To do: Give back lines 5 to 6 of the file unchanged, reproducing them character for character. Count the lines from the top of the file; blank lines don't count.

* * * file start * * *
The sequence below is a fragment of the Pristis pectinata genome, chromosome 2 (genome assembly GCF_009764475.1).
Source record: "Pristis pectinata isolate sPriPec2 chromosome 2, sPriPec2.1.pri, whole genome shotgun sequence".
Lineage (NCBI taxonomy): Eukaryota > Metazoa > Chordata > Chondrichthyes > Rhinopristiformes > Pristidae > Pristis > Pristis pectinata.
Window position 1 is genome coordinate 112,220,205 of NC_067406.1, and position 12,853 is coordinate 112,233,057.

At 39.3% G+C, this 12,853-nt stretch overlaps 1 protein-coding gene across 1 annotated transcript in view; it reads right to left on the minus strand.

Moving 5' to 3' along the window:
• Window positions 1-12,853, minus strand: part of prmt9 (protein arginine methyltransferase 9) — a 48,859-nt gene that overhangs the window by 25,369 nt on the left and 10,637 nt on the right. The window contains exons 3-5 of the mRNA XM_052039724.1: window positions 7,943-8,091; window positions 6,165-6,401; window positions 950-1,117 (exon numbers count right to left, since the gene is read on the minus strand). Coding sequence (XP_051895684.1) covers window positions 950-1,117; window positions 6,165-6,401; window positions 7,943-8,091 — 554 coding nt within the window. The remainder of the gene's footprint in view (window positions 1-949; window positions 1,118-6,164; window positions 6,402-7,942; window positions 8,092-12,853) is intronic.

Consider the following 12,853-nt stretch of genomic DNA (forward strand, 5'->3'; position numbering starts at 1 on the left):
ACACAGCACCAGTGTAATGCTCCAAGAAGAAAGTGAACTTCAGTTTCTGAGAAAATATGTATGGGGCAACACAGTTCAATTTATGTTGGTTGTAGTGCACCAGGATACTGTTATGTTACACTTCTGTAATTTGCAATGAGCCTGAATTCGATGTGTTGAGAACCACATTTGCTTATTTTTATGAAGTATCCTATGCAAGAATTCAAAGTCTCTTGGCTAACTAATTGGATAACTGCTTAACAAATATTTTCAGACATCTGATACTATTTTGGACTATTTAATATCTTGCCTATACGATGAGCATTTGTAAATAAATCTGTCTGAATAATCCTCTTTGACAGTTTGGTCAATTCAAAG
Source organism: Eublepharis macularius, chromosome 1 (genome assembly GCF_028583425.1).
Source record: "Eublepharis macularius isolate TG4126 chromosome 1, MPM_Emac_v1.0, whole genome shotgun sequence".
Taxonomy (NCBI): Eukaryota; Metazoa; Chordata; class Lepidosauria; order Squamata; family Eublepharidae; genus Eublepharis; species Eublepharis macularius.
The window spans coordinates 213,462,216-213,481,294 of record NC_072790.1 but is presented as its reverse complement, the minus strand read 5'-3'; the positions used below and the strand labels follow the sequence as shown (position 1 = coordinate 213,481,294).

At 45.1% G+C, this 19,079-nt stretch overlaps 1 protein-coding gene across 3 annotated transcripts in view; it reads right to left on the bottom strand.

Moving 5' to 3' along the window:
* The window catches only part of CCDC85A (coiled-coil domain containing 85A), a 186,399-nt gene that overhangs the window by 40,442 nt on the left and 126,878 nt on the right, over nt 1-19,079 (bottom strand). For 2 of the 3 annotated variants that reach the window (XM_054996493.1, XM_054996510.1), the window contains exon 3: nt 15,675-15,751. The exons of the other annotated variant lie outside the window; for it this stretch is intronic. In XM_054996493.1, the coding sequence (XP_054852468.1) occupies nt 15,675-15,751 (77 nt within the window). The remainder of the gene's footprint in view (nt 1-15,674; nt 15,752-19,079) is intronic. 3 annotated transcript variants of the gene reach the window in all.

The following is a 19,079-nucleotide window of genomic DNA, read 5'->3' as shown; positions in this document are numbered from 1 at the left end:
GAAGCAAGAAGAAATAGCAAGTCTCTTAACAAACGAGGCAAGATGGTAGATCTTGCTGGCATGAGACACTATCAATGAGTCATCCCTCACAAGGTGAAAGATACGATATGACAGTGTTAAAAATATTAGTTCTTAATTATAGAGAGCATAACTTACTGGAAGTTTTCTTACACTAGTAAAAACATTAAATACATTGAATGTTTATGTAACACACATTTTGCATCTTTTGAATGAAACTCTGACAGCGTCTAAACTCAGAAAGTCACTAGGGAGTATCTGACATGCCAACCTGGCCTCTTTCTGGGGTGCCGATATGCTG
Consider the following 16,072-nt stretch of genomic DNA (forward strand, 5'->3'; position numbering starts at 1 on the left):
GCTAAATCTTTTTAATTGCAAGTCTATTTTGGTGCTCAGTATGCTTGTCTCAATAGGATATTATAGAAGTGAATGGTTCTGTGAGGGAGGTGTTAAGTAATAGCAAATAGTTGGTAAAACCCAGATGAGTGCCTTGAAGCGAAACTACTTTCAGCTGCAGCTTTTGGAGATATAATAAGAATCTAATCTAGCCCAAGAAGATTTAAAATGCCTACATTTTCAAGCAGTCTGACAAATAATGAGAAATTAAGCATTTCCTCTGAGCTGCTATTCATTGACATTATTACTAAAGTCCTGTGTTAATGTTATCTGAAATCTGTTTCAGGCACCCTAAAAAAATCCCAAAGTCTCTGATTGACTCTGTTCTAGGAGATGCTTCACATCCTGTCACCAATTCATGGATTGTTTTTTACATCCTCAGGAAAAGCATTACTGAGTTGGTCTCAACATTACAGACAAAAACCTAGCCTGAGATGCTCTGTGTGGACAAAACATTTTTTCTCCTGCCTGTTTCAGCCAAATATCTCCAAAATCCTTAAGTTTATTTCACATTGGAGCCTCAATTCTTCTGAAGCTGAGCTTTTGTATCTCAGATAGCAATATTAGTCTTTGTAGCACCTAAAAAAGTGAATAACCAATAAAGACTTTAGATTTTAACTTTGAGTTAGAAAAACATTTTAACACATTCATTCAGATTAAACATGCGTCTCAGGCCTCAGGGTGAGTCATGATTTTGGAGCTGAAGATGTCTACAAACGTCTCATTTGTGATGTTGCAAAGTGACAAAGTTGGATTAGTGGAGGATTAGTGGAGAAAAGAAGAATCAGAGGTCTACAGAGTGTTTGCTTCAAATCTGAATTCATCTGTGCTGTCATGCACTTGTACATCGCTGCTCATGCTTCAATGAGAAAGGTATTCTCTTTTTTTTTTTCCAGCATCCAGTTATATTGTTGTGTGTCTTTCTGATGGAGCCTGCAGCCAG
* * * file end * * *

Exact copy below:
At 39.3% G+C, this 12,853-nt stretch overlaps 1 protein-coding gene across 1 annotated transcript in view; it reads right to left on the minus strand.

Moving 5' to 3' along the window: